What is the difference between natural and organic cosmetics?
Natural cosmetics can be claimed “natural” if it meets published specifications and/or if it complies with the country’s guidelines or the certifying and control bodies (COSMOS NATURAL, COSMEBIO, ECOCERT…).
Still, cosmetics brands can develop a natural product or a nature-orientated product without having it certified, but cannot claim it as such.
Organic cosmetics are basically also natural cosmetics and can be claimed organic only if it strictly complies with the country’s legislation in force, and with well-known labels and certifying bodies (BDIH, COSMOS ORGANIC, NATRUE…).
Guidelines are usually more demanding for organic cosmetics because, in addition to following those of a natural product, it is required of it to additional requirements concerning the origin of the raw materials from controlled organic production. It includes following accurate criteria in the product’s composition and labelling rules.
As a result: Although organic products need a mandatory organic certification to be sold on the market, natural and/or nature-orientated products do not have this requirement. This leaves cosmetics brands sole guarantors for the proportion of natural and/or organic ingredients they claim on their products.
In order to align companies with how much they promise through their natural and/or organic products, the ISO 16128 standard provided a framework at the international level. But what does it specify?
The ISO 16128 standard in short
The two-part ISO 16128 standard is an internationally coordinated technical guideline aimed at framing practices for cosmetics players within the industry. It is an international standard serving as common guidelines that are applied according to the brands’ free-will.
This standard enables companies to agree on the definition of ‘natural’, and describes “approaches to calculate natural, natural origin, organic and organic origin indexes that apply to the ingredient categories”.
Should brands decide to follow the standard, they could then communicate onto their end products’ packaging with the promise: “X% of natural or naturally derived ingredients” or “X% of organic or organically derived ingredients”.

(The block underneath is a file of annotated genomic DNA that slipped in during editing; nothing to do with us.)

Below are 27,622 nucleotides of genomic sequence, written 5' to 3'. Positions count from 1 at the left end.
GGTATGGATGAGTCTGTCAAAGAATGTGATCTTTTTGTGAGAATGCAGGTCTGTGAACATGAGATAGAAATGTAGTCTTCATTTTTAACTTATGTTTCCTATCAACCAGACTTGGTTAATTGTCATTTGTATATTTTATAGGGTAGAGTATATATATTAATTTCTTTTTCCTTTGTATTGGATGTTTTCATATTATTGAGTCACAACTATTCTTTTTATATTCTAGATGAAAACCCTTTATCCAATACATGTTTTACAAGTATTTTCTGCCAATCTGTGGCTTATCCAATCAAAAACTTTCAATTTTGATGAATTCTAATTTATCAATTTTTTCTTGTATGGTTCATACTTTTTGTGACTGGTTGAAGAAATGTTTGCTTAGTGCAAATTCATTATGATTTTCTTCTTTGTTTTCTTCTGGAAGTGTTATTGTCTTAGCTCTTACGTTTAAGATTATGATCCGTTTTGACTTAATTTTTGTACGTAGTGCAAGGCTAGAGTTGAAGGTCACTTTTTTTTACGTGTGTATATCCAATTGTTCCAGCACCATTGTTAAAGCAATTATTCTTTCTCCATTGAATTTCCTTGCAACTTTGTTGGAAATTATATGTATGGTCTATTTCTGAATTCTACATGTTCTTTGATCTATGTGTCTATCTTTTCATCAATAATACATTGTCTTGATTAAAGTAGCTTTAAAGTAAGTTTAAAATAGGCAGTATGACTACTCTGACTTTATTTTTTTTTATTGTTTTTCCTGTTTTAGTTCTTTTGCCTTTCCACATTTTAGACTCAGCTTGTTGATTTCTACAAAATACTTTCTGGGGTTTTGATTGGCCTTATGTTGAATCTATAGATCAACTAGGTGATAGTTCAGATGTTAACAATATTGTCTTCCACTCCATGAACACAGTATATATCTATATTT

However, misleading advertising claims may still remain as the ISO 16128 standard “does not aim to pronounce itself on claims for natural cosmetics products”, states the Federation of Enterprises of the BEAUTY industry (FEBEA).
As a matter of fact, ISO standard is not a law, nor established natural cosmetics seals to which brands have to stick to.
To determine the natural share of a product or an ingredient, the ISO 16128 standard established four categories of ingredients:
- Natural ingredient:
They come from nature including plant, mineral or animal environments. In cosmetics, a natural ingredient is an ingredient that is extracted by traditional mechanical actions, and that isn’t chemically transformed. For example, the aloe vera plant extract is a natural ingredient.
- Natural origin ingredients:
They are natural ingredients, including derived natural ingredients. They are chemically and/or biologically processed. To be qualified as nature-orientated cosmetics, the ingredient end proportion must be greater than 50% natural – e.g. glycerine most often.
- Organic ingredients:
These are natural ingredients grown from organic farming methods or wild harvests, in compliance with national legislation or international standards in force – e.g. vegetable oil.
- Organic origin ingredients:
They are natural and/or organic ingredients processed chemically and/or biologically (with no fossil fragments).
For example, organic jojoba ester is an organic-origin ingredient as well as a 100% natural ingredient.
How is the natural share of a cosmetic product calculated?
To calculate the percentage of the natural share or “naturalness” of a product, ISO 16128 standard recommends multiplying the percentage of the ingredient (used in the cosmetic formula) by its natural index, defined between 0 to 1.
Below is an example of a skin care product made with aloe vera plant extracts:
|Ingredient||Ingredient %||Natural Index||Naturalness %|
|Water||85||1||85x1 = 85|
TOTAL= 96,5 %
In sum, we come to a total percentage of 96.5% to the product’s naturalness. Therefore, it can claim to be a natural cosmetics product based on:
- the benchmark calculation according to ISO 16128
- its attained result, greater than 95% of natural ingredients or ingredients derived from natural substances, according to the ARPP recommendations.
In France, the ARPP – Professional Regulation Authority for Advertising – cites: “a cosmetic product can only be qualified as ‘natural’ if the end product contains a minimum of 95% of natural ingredients, according to the ISO 16128 standard or any other certifying system that is at least as demanding”.
As for natural cosmetics, natural origin ones must comply with specific rules and contain a minimum of 95% of natural origin ingredients.
To establish the benchmark calculation, it is essential to qualify the origin of used raw materials with the suppliers. ALPOL Cosmétique collects these elements in order to define the product’s naturalness percentage in accordance with the ISO 16128 standard common guideline.
This way, ALPOL Cosmétique can assist its customers in claiming natural and/or organic cosmetics if clients wish to do so.
You are managing a cosmetic project and are looking to identify its natural share? Contact an expert at ALPOL Cosmétique.